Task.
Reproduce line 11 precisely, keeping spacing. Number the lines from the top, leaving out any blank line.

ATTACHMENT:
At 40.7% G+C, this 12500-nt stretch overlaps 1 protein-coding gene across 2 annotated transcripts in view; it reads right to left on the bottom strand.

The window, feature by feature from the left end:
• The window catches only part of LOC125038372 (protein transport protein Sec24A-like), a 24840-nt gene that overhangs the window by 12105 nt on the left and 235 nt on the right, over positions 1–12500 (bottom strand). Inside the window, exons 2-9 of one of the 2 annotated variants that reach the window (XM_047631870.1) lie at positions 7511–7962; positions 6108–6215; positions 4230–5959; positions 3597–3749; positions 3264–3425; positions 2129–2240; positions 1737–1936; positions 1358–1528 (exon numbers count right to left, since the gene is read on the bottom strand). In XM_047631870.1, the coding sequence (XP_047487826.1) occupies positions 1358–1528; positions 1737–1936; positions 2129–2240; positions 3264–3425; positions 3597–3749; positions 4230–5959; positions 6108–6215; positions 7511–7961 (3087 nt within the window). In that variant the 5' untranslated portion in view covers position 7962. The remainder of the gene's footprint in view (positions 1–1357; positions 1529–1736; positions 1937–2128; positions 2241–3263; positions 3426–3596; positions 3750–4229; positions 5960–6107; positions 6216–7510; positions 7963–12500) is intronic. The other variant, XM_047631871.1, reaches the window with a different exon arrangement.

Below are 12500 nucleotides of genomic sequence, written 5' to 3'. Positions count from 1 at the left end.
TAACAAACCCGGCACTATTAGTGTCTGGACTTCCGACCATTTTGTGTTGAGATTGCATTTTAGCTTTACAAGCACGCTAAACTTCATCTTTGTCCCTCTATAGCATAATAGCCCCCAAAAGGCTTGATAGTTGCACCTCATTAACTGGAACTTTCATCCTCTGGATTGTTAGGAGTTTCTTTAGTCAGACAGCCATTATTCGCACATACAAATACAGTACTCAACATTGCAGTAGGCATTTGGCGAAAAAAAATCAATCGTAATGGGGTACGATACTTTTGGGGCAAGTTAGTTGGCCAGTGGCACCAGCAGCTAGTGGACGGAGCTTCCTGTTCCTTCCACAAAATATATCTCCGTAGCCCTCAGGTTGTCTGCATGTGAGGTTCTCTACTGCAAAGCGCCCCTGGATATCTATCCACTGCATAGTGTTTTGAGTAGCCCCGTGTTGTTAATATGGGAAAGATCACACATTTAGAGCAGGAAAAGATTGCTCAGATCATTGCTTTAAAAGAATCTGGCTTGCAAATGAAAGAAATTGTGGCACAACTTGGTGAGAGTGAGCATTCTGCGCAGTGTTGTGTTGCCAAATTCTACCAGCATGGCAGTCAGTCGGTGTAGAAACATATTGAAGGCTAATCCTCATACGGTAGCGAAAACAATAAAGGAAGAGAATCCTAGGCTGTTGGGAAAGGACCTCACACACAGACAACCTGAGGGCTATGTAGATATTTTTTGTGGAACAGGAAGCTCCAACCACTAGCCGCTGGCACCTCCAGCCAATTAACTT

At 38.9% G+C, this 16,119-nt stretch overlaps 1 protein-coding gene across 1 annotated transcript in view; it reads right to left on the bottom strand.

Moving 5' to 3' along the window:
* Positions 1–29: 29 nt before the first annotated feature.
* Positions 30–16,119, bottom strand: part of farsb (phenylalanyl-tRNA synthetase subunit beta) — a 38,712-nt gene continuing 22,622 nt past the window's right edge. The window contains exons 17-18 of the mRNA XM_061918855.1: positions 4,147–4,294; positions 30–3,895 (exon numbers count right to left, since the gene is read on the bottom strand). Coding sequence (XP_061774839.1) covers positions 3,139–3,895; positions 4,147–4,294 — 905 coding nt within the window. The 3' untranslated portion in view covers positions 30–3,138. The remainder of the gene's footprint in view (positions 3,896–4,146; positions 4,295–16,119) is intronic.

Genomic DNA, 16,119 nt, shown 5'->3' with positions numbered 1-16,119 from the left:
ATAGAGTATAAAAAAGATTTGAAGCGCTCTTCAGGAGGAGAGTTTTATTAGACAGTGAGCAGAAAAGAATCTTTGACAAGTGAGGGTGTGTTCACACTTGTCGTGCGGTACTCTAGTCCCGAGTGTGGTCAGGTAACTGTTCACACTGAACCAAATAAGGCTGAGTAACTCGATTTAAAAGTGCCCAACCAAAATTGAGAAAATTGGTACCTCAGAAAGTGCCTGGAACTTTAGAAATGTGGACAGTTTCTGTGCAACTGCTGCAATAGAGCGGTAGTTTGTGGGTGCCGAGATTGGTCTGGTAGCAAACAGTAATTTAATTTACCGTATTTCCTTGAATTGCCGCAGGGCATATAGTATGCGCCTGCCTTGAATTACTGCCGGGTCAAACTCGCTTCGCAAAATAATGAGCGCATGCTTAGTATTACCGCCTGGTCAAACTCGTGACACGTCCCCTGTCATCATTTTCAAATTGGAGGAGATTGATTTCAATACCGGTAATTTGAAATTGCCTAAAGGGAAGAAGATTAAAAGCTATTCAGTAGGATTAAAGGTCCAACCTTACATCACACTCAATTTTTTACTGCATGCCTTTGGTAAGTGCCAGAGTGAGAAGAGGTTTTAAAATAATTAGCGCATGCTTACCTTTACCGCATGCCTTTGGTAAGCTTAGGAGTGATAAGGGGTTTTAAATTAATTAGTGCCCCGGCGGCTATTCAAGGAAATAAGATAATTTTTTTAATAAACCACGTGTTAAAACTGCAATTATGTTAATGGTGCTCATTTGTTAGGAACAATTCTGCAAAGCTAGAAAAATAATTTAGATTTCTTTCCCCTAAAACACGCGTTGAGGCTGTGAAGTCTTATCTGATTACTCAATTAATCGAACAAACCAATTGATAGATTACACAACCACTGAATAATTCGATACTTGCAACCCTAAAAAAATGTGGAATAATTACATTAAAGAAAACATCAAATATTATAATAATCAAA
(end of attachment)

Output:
ATAGAGTATAAAAAAGATTTGAAGCGCTCTTCAGGAGGAGAGTTTTATTAGACAGTGAGCAGAAAAGAATCTTTGACAAGTGAGGGTGTGTTCACACTTGTCGTGCGGTACTCTAGTCCCGAGTGTGGTCAGGTAACTGTTCACACTGAACCAAATAAGGCTGAGTAACTCGATTTAAAAGTGCCCAACCAAAATTGAGAAAATTGGTACCTCAGAAAGTGCCTGGAACTTTAGAAATGTGGACAGTTTCTGTGCAACTGCTGCAATAGAGCGGTAGTTTGTGGGTGCCGAGATTGGTCTGGTAGCAAACAGTAATTTAATTTACCGTATTTCCTTGAATTGCCGCAGGGCATATAGTATGCGCCTGCCTTGAATTACTGCCGGGTCAAACTCGCTTCGCAAAATAATGAGCGCATGCTTAGTATTACCGCCTGGTCAAACTCGTGACACGTCCCCTGTCATCATTTTCAAATTGGAGGAGATTGATTTCAATACCGGTAATTTGAAATTGCCTAAAGGGAAGAAGATTAAAAGCTATTCAGTAGGATTAAAGGTCCAACCTTACATCACACTCAATTTTTTACTGCATGCCTTTGGTAAGTGCCAGAGTGAGAAGAGGTTTTAAAATAATTAGCGCATGCTTACCTTTACCGCATGCCTTTGGTAAGCTTAGGAGTGATAAGGGGTTTTAAATTAATTAGTGCCCCGGCGGCTATTCAAGGAAATAAGATAATTTTTTTAATAAACCACGTGTTAAAACTGCAATTATGTTAATGGTGCTCATTTGTTAGGAACAATTCTGCAAAGCTAGAAAAATAATTTAGATTTCTTTCCCCTAAAACACGCGTTGAGGCTGTGAAGTCTTATCTGATTACTCAATTAATCGAACAAACCAATTGATAGATTACACAACCACTGAATAATTCGATACTTGCAACCCTAAAAAAATGTGGAATAATTACATTAAAGAAAACATCAAATATTATAATAATCAAA